Earth’s core wobbles every 8.5 years, new study suggests (Image Credit: Space.com)
Scientists in China recently made a discovery at the heart of our planet: Every 8.5 years, the Earth’s inner core wobbles around its rotational axis. This shift is likely caused by a tiny misalignment between the inner core and the Earth’s mantle—the layer below the Earth’s crust, according to the researchers’ new study.
Starting around 1,800 miles (2896 km) beneath the surface, Earth’s core is split into a swirling liquid outer boundary and a mostly solid inner layer. This region is partially responsible for a number of our planet’s geophysical dynamics, from the length of each day to Earth’s magnetic field, which helps protect humanity from harmful rays emitted by the sun.
This newfound tilt in the inner core could eventually lead to a change in the shape and motion of the liquid core, leading to a potential shift in Earth’s magnetic field, according to the study published Dec. 8 in the journal Nature Communications.
To better understand the inner workings of this core, the geophysical researchers, led by Hao Ding of Wuhan University, analyzed in 2019 the movement of the Earth’s rotational axis relative to its crust, which is known as polar rotation. They detected a slight deviation in polar motion occurring roughly every 8.5 years, indicating the potential presence of an “inner core wobble,” similar to the wobble of a spinning top.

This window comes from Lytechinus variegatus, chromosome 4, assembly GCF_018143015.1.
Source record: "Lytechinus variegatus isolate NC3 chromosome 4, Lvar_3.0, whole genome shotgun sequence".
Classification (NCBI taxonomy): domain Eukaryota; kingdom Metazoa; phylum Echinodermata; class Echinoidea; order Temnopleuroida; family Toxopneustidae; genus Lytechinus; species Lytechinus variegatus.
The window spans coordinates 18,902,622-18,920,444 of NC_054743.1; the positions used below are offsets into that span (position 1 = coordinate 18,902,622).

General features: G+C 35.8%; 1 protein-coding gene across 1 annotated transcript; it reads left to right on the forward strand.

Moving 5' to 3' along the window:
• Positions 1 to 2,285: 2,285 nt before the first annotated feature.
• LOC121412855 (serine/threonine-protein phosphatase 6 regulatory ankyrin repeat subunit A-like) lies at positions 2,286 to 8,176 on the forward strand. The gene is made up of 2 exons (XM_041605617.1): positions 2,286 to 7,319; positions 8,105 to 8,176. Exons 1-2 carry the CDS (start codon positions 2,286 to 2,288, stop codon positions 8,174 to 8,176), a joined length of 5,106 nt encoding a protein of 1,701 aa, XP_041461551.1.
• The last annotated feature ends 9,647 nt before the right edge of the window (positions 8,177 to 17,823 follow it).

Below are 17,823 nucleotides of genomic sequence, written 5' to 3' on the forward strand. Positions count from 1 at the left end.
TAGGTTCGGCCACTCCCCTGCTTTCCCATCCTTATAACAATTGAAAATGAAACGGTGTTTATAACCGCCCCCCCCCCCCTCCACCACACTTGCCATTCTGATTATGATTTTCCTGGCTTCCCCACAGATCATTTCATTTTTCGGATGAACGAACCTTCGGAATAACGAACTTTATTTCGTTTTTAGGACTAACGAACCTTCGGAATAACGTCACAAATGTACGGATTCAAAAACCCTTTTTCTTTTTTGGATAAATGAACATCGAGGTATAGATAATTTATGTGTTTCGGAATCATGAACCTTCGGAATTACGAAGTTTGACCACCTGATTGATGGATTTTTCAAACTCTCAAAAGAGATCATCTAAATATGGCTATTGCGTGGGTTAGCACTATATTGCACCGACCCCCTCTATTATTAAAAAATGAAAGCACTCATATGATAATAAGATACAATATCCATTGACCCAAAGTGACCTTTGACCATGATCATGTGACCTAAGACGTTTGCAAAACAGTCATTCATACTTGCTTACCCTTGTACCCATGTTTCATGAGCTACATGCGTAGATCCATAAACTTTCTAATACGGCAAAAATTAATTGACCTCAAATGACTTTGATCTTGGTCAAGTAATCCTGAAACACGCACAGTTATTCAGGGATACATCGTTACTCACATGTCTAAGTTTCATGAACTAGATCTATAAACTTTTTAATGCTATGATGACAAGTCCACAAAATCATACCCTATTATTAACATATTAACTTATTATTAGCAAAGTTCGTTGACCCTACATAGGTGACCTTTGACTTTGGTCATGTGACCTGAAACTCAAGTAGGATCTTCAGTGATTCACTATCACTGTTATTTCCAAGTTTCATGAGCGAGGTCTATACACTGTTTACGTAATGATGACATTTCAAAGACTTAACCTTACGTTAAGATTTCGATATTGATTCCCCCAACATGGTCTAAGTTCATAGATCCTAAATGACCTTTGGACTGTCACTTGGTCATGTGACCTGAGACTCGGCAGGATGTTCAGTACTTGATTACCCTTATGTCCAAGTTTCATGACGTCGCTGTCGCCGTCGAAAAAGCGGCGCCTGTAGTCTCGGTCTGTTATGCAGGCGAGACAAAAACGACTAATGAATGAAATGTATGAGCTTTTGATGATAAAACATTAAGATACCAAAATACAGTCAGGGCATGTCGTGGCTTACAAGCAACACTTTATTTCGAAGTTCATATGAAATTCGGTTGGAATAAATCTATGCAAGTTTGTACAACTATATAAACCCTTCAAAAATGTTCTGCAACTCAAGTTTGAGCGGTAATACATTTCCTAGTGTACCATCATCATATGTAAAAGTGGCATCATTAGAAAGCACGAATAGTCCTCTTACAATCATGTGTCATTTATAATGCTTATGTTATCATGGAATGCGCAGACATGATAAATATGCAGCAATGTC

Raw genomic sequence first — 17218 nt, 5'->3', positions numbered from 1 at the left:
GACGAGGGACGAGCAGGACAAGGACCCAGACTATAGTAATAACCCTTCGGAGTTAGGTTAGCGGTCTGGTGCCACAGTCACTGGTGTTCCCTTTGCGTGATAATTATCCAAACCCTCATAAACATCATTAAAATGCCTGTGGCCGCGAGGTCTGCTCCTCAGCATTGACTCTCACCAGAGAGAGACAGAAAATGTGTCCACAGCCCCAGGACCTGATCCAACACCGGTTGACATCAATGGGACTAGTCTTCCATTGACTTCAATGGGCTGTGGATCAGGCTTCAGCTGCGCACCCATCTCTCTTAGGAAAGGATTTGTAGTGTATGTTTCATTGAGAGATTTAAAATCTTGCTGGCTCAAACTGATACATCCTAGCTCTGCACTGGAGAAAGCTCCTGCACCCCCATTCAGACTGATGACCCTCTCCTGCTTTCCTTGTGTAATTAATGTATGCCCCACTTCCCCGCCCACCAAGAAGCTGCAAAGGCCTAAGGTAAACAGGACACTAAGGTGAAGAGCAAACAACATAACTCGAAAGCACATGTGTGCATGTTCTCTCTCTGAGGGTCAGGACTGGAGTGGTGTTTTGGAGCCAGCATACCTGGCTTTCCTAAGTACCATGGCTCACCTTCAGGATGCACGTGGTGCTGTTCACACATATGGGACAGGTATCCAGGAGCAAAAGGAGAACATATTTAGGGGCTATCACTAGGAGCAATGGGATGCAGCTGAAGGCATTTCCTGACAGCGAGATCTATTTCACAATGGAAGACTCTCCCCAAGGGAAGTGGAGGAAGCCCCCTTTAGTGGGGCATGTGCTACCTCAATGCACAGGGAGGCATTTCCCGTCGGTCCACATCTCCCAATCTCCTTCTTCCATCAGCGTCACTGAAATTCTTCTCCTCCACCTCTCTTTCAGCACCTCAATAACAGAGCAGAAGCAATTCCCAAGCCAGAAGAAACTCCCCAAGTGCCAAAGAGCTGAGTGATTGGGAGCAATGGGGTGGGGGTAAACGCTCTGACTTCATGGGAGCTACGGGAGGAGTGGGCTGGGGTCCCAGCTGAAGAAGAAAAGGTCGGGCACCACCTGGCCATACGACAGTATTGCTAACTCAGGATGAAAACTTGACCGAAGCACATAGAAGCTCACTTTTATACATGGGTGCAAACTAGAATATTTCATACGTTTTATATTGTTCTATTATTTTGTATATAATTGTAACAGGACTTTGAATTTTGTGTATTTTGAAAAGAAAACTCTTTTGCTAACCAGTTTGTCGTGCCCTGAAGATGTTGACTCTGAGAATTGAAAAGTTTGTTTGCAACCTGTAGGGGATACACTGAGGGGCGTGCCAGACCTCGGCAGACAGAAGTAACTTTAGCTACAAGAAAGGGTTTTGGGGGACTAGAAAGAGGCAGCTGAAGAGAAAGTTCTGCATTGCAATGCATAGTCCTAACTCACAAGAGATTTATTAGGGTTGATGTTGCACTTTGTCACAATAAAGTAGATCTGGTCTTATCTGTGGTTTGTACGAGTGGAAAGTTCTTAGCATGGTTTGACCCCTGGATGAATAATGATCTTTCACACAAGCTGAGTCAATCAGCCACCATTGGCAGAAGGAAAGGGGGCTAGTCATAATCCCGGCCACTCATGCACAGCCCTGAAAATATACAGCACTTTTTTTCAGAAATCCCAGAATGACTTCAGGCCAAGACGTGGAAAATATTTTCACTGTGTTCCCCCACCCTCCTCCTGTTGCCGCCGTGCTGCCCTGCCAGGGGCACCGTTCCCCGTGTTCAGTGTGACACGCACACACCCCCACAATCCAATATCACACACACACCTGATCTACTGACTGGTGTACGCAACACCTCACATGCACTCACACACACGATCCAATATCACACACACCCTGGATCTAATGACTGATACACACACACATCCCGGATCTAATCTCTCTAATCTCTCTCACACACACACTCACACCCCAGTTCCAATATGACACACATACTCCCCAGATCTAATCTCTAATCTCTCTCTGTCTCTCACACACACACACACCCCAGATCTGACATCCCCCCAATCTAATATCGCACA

For their latest study, Ding and his co-authors further confirmed this cycle by measuring small shifts in day length around the world — which is controlled by the periodic movement of the Earth’s rotational axis — and comparing them to the variations in polar motion they previously identified. Their data suggests that this wobble is likely caused by a tilt of 0.17 degrees between the Earth’s inner core and mantle, which is contrary to the traditional Earth rotation theory that “assumes that the rotation axis of the Earth’s inner core and the rotation axis of the mantle coincide,” Ding told Live Science in an email.
This tilt may indicate that the northwestern hemisphere of the inner core might be slightly denser than the rest of this layer, and that there is also a difference in density between Earth’s inner and outer core, according to the research.
The new study “helps discern the difference in composition between the metal in the solid inner and liquid outer core as well as estimates direction and speed of the wobble of the inner core,” John Vidale, a professor of Earth science at University of Southern California, told Live Science in an email. “Nothing here to save humanity this week, but the work adds basic building blocks to understand our planet.”
The research team ruled out atmospheric, oceanic and hydrological influences that may have caused the deviation in polar motion besides the inner core wobble. However, it is difficult to confirm these sources didn’t play a part because “it takes many kinds of experts to assemble the kind of analysis done in this study,” according to Vidale.
Moving forward, this discovery could help researchers understand the dynamics between Earth’s inner core and processes that impact humanity, from earthquakes to changes in the magnetic field.
Editor’s Note: This story was updated at 9 a.m. EDT on Saturday, Dec. 30 to correct John Vidale’s university affiliation.